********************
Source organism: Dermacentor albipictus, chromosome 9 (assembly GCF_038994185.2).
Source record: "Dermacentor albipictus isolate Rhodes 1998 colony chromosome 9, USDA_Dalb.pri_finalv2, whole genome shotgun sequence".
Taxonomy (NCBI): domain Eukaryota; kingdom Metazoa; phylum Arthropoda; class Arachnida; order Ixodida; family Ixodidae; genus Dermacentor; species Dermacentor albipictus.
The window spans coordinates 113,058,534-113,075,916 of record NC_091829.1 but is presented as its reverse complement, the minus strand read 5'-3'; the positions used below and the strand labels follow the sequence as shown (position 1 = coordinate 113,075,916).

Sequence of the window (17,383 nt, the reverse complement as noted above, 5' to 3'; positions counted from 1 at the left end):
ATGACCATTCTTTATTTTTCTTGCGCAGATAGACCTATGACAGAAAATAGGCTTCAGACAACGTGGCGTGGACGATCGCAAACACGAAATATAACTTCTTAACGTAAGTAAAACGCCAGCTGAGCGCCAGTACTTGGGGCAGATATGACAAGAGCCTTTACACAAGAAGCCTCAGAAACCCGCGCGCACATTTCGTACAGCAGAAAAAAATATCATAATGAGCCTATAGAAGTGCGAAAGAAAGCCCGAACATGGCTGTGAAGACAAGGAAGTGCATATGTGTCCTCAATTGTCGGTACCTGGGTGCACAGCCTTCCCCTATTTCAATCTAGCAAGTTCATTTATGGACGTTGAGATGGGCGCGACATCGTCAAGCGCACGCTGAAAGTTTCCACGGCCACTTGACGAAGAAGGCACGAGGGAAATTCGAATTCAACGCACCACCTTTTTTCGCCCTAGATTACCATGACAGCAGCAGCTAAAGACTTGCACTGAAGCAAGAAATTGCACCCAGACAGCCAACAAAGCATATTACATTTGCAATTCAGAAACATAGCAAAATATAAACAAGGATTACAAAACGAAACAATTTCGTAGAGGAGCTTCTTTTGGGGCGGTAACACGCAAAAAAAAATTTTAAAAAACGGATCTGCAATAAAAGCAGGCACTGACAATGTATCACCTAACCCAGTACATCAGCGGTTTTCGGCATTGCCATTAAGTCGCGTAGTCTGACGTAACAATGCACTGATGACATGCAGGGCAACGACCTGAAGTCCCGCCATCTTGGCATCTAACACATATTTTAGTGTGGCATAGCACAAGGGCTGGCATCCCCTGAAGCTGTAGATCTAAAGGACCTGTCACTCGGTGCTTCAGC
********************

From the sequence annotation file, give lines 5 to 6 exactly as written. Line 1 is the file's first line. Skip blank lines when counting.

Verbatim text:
Sequence of the window (17,383 nt, the reverse complement as noted above, 5' to 3'; positions counted from 1 at the left end):
ATGACCATTCTTTATTTTTCTTGCGCAGATAGACCTATGACAGAAAATAGGCTTCAGACAACGTGGCGTGGACGATCGCAAACACGAAATATAACTTCTTAACGTAAGTAAAACGCCAGCTGAGCGCCAGTACTTGGGGCAGATATGACAAGAGCCTTTACACAAGAAGCCTCAGAAACCCGCGCGCACATTTCGTACAGCAGAAAAAAATATCATAATGAGCCTATAGAAGTGCGAAAGAAAGCCCGAACATGGCTGTGAAGACAAGGAAGTGCATATGTGTCCTCAATTGTCGGTACCTGGGTGCACAGCCTTCCCCTATTTCAATCTAGCAAGTTCATTTATGGACGTTGAGATGGGCGCGACATCGTCAAGCGCACGCTGAAAGTTTCCACGGCCACTTGACGAAGAAGGCACGAGGGAAATTCGAATTCAACGCACCACCTTTTTTCGCCCTAGATTACCATGACAGCAGCAGCTAAAGACTTGCACTGAAGCAAGAAATTGCACCCAGACAGCCAACAAAGCATATTACATTTGCAATTCAGAAACATAGCAAAATATAAACAAGGATTACAAAACGAAACAATTTCGTAGAGGAGCTTCTTTTGGGGCGGTAACACGCAAAAAAAAATTTTAAAAAACGGATCTGCAATAAAAGCAGGCACTGACAATGTATCACCTAACCCAGTACATCAGCGGTTTTCGGCATTGCCATTAAGTCGCGTAGTCTGACGTAACAATGCACTGATGACATGCAGGGCAACGACCTGAAGTCCCGCCATCTTGGCATCTAACACATATTTTAGTGTGGCATAGCACAAGGGCTGGCATCCCCTGAAGCTGTAGATCTAAAGGACCTGTCACTCGGTGCTTCAGC